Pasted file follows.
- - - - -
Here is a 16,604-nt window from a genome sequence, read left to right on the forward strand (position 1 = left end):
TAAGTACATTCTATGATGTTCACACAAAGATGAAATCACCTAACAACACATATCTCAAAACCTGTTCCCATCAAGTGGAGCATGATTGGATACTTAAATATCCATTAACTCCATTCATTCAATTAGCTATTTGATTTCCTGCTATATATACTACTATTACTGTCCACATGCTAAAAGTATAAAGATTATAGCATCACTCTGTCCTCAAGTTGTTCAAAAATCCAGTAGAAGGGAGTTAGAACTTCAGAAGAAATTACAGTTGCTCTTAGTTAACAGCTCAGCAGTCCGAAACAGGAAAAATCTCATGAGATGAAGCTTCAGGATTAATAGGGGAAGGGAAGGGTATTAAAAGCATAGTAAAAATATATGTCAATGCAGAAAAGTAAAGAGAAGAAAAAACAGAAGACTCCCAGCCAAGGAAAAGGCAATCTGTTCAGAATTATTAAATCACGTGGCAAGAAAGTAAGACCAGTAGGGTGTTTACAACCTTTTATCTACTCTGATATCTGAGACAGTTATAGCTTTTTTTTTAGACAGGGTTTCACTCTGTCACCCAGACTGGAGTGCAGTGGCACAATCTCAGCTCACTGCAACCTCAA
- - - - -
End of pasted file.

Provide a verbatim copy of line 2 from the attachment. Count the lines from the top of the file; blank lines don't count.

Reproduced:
TAAGTACATTCTATGATGTTCACACAAAGATGAAATCACCTAACAACACATATCTCAAAACCTGTTCCCATCAAGTGGAGCATGATTGGATACTTAAATATCCATTAACTCCATTCATTCAATTAGCTATTTGATTTCCTGCTATATATACTACTATTACTGTCCACATGCTAAAAGTATAAAGATTATAGCATCACTCTGTCCTCAAGTTGTTCAAAAATCCAGTAGAAGGGAGTTAGAACTTCAGAAGAAATTACAGTTGCTCTTAGTTAACAGCTCAGCAGTCCGAAACAGGAAAAATCTCATGAGATGAAGCTTCAGGATTAATAGGGGAAGGGAAGGGTATTAAAAGCATAGTAAAAATATATGTCAATGCAGAAAAGTAAAGAGAAGAAAAAACAGAAGACTCCCAGCCAAGGAAAAGGCAATCTGTTCAGAATTATTAAATCACGTGGCAAGAAAGTAAGACCAGTAGGGTGTTTACAACCTTTTATCTACTCTGATATCTGAGACAGTTATAGCTTTTTTTTTAGACAGGGTTTCACTCTGTCACCCAGACTGGAGTGCAGTGGCACAATCTCAGCTCACTGCAACCTCAA